Most people are looking at these first Apple Silicon Macs wrong - these aren't Apple's powerhouse machines: they're simply the annual spec bump of the low end Apple computers with DCI-P3 displays, Wifi 6, and new the Apple Silicon M1 SoC.
They have the same limitations as the machines they replace - 16 GB RAM and two Thunderbolt ports.
These are the machines you give to a teacher or a lawyer or an accountant - folks who need a decently performing machine who don't want to lug around a huge powerhouse machine (or pay for one for that matter). They're still marketed at the same market segment, though they now have a vastly expanded compute power envelope.
The real powerhouses will probably come next year with the M1x (or whatever). Apple has yet to decide on an external memory interconnect and multichannel PCIe scheme, if they decide to move in that direction.
Other CPU vendors and OEM computer makers take notice - your businesses are now on limited life support. These new Apple Silicon models can compete up through the mid-high tier of computer purchases, and if as I expect Apple sells a ton of these many will be to your prime (most profitable) customers.
In fact, I suspect that Apple - once they recover their R&D costs - will be pushing the prices of these machines lower while still maintaining their margins - while competing computer makers will still have to pay Intel, AMD, Qualcomm, and nVidea for their expensive xPUs, whereas Apple's cost goes down the more they manufacture. Competing computer makers may soon be demanding lower xPU prices from the above xPU manufacturers so they can more readily compete against these models.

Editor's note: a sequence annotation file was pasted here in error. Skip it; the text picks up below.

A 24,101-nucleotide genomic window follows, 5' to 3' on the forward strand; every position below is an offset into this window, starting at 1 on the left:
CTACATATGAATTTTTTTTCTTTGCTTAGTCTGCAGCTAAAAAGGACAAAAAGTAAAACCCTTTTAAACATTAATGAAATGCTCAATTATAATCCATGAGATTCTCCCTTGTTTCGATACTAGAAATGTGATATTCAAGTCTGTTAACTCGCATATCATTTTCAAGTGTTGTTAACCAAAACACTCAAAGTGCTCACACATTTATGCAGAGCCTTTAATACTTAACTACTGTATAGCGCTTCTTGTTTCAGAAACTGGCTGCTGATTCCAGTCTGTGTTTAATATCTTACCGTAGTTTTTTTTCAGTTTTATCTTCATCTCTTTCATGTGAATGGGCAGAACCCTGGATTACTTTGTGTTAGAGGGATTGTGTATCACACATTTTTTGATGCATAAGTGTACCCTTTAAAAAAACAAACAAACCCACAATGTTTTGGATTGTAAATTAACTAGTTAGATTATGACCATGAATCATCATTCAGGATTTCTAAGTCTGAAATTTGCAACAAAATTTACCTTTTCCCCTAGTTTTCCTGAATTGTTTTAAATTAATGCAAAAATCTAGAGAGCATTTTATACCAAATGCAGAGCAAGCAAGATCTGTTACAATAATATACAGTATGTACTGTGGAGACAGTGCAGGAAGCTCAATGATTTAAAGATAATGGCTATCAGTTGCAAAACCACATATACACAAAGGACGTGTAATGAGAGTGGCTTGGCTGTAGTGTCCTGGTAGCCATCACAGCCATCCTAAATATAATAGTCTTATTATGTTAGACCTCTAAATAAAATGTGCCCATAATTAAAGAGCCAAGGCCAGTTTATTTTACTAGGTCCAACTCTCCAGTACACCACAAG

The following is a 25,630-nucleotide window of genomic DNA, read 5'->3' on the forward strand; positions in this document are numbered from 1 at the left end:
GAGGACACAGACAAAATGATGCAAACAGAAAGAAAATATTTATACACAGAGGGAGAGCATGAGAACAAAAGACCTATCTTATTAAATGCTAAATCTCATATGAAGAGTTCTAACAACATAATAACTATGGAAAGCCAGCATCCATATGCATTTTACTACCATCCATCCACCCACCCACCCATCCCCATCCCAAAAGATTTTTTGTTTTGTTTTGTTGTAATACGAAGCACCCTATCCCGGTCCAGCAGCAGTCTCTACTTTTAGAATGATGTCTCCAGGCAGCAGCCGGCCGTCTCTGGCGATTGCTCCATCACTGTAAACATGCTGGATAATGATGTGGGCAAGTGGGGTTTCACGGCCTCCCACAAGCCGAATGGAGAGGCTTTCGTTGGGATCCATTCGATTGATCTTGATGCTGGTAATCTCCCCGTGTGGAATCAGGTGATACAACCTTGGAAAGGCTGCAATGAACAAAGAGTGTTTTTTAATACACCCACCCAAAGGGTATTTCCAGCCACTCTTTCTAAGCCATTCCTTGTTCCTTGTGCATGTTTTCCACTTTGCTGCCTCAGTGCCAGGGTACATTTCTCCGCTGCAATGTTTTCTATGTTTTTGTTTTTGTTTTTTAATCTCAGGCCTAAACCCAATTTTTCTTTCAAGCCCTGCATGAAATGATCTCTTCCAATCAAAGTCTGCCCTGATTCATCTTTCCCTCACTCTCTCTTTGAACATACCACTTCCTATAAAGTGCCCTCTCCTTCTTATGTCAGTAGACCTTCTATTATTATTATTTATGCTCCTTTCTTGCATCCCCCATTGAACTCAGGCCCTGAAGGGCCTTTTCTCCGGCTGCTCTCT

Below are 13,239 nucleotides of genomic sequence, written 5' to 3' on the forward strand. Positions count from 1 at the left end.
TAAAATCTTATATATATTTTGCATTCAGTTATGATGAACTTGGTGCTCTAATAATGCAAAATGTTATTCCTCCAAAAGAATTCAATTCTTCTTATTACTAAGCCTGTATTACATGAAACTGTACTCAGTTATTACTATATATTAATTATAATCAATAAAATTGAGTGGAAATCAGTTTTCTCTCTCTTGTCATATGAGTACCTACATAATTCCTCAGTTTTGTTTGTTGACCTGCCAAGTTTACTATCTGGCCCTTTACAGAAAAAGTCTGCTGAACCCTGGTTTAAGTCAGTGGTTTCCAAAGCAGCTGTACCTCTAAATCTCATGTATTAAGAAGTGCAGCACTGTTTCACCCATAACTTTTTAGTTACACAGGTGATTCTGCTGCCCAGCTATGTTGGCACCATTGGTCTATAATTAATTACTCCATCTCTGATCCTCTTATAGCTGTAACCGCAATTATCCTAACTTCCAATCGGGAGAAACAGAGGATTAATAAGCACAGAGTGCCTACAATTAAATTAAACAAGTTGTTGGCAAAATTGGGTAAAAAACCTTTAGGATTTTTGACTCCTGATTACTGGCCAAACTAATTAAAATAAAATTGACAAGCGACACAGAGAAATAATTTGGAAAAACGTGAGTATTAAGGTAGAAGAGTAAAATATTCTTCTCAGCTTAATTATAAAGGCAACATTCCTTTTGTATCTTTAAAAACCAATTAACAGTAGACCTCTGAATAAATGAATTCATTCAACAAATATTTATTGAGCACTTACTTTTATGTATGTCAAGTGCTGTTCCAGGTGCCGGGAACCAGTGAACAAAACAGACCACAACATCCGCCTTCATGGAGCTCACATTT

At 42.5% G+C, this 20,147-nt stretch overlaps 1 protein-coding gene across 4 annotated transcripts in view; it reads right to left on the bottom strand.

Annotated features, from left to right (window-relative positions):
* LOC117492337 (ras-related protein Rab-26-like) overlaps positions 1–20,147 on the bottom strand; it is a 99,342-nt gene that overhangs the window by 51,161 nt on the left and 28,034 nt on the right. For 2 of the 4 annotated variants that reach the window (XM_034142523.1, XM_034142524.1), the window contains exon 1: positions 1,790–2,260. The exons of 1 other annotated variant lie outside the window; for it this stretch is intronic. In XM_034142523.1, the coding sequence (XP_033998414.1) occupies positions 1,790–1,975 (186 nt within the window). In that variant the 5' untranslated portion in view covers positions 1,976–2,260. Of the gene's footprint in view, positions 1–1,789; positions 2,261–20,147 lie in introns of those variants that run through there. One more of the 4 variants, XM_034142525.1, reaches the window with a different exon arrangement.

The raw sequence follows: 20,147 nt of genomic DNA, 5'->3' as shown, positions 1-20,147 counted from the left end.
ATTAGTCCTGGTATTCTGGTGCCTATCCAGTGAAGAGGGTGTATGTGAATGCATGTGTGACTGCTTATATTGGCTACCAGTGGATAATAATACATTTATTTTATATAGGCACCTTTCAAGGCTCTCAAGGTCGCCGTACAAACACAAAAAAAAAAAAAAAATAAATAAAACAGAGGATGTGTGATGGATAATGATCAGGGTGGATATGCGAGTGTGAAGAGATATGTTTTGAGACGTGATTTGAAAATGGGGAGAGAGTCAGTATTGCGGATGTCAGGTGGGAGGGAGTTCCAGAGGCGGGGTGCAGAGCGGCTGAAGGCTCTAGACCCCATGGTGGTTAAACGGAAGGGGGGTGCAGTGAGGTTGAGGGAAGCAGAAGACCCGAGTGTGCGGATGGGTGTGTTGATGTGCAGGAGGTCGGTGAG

I believe the biggest costs for a chip fab are startup costs - no matter what xPU vendors would like you to believe. Design and fab startup are expensive - but once you start getting decent yields, the additional costs are silicon wafers and QA. The more of these units Apple can move, the lower the per unit cost and the better the profits.
Looking at tests from Youtube etc, 8GB RAM or performance in general does not seem to be an issue with these M1 computers. They still beat MacBook 16" and others, so less memory do more in M1 than Intel.
Apple will not lower their prices though, not at least until they get some reasonable competition and that will not happen in near future. Maybe not in years. Even if someone can make computers and OS to compete with Apple, they do not have the App and service ecosystem that Apple has. This is actually kind of bad, because there will be no competition in a long time...
The Geekbench 5.3 scores for the MacBooks are much higher, but that test isn't comparable to older versions, as Geekbench itself says. Oh, and Geekbench 5.1 isn't optimized for Apple Silicon, so these scores may be a bit low for Apple.
Right after you typed the "Oh, and.." you should have realized something doesn't add up there. You're comparing emulated Geekbench scores for the mac to native scores for the XPS. That is clearly not a fair comparison. Try doing the same on a Surface Pro X (ARM windows machine) when it's emulating x86. It won't look good. Now, the fact that the mac, even when emulating x86, still outperforms the XPS here shows how big of a difference their M1 makes.
Yes, I did read the link from Geekbench, and while I agree they phrased it very awkwardly, what they mean is you cannot compare the 5.3 with the 5.2 scores on a mac with the M1, precisely because the 5.3 is now running natively on the M1. This doesn't mean you cannot compare the 5.3 test for the M1 vs the XPS: in that case, both of them run natively, so that's the only way to fairly compare them.